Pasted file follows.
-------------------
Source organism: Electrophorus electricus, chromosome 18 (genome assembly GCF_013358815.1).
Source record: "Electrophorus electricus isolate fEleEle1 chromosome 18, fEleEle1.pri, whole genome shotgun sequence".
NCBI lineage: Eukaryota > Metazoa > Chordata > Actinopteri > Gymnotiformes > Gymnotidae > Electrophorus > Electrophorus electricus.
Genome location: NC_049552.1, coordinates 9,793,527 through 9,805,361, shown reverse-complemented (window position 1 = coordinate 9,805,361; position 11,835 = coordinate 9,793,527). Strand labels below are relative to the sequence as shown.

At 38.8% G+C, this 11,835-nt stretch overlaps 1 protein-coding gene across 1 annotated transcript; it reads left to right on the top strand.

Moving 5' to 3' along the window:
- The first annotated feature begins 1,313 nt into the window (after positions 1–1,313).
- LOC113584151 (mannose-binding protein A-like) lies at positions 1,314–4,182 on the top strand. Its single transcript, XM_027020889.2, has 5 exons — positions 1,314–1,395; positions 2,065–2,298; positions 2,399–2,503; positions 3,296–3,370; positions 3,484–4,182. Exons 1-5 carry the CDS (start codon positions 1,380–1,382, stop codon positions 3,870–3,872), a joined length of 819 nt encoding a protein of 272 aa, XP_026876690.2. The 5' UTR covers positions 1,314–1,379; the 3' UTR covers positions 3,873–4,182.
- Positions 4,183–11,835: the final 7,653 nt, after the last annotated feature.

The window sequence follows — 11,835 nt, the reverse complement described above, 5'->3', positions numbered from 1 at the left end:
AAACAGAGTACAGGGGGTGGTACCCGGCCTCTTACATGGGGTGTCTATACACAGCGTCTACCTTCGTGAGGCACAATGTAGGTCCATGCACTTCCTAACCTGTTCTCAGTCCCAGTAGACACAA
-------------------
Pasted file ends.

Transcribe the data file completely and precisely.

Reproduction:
Source organism: Electrophorus electricus, chromosome 18 (genome assembly GCF_013358815.1).
Source record: "Electrophorus electricus isolate fEleEle1 chromosome 18, fEleEle1.pri, whole genome shotgun sequence".
NCBI lineage: Eukaryota > Metazoa > Chordata > Actinopteri > Gymnotiformes > Gymnotidae > Electrophorus > Electrophorus electricus.
Genome location: NC_049552.1, coordinates 9,793,527 through 9,805,361, shown reverse-complemented (window position 1 = coordinate 9,805,361; position 11,835 = coordinate 9,793,527). Strand labels below are relative to the sequence as shown.

At 38.8% G+C, this 11,835-nt stretch overlaps 1 protein-coding gene across 1 annotated transcript; it reads left to right on the top strand.

Moving 5' to 3' along the window:
- The first annotated feature begins 1,313 nt into the window (after positions 1–1,313).
- LOC113584151 (mannose-binding protein A-like) lies at positions 1,314–4,182 on the top strand. Its single transcript, XM_027020889.2, has 5 exons — positions 1,314–1,395; positions 2,065–2,298; positions 2,399–2,503; positions 3,296–3,370; positions 3,484–4,182. Exons 1-5 carry the CDS (start codon positions 1,380–1,382, stop codon positions 3,870–3,872), a joined length of 819 nt encoding a protein of 272 aa, XP_026876690.2. The 5' UTR covers positions 1,314–1,379; the 3' UTR covers positions 3,873–4,182.
- Positions 4,183–11,835: the final 7,653 nt, after the last annotated feature.

The window sequence follows — 11,835 nt, the reverse complement described above, 5'->3', positions numbered from 1 at the left end:
AAACAGAGTACAGGGGGTGGTACCCGGCCTCTTACATGGGGTGTCTATACACAGCGTCTACCTTCGTGAGGCACAATGTAGGTCCATGCACTTCCTAACCTGTTCTCAGTCCCAGTAGACACAA